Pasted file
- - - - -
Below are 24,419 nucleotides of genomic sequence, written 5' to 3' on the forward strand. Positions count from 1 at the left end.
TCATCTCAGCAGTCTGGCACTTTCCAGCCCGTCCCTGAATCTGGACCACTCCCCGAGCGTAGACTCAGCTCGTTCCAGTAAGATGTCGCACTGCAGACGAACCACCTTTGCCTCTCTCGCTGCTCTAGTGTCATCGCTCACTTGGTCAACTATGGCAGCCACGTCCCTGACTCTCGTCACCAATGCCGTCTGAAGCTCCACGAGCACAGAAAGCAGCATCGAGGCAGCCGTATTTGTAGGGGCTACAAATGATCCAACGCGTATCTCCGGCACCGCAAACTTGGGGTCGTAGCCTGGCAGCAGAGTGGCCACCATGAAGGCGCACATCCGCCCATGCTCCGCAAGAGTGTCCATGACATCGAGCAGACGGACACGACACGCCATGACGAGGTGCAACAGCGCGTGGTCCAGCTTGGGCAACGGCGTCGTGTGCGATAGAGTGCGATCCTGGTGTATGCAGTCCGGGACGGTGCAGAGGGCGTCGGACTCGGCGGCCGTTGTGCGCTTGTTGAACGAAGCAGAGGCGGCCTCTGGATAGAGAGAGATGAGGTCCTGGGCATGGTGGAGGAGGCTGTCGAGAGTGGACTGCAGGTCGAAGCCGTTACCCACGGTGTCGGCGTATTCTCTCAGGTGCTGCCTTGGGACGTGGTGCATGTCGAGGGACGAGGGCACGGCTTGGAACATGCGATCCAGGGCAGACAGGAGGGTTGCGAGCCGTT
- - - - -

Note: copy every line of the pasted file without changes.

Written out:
Below are 24,419 nucleotides of genomic sequence, written 5' to 3' on the forward strand. Positions count from 1 at the left end.
TCATCTCAGCAGTCTGGCACTTTCCAGCCCGTCCCTGAATCTGGACCACTCCCCGAGCGTAGACTCAGCTCGTTCCAGTAAGATGTCGCACTGCAGACGAACCACCTTTGCCTCTCTCGCTGCTCTAGTGTCATCGCTCACTTGGTCAACTATGGCAGCCACGTCCCTGACTCTCGTCACCAATGCCGTCTGAAGCTCCACGAGCACAGAAAGCAGCATCGAGGCAGCCGTATTTGTAGGGGCTACAAATGATCCAACGCGTATCTCCGGCACCGCAAACTTGGGGTCGTAGCCTGGCAGCAGAGTGGCCACCATGAAGGCGCACATCCGCCCATGCTCCGCAAGAGTGTCCATGACATCGAGCAGACGGACACGACACGCCATGACGAGGTGCAACAGCGCGTGGTCCAGCTTGGGCAACGGCGTCGTGTGCGATAGAGTGCGATCCTGGTGTATGCAGTCCGGGACGGTGCAGAGGGCGTCGGACTCGGCGGCCGTTGTGCGCTTGTTGAACGAAGCAGAGGCGGCCTCTGGATAGAGAGAGATGAGGTCCTGGGCATGGTGGAGGAGGCTGTCGAGAGTGGACTGCAGGTCGAAGCCGTTACCCACGGTGTCGGCGTATTCTCTCAGGTGCTGCCTTGGGACGTGGTGCATGTCGAGGGACGAGGGCACGGCTTGGAACATGCGATCCAGGGCAGACAGGAGGGTTGCGAGCCGTT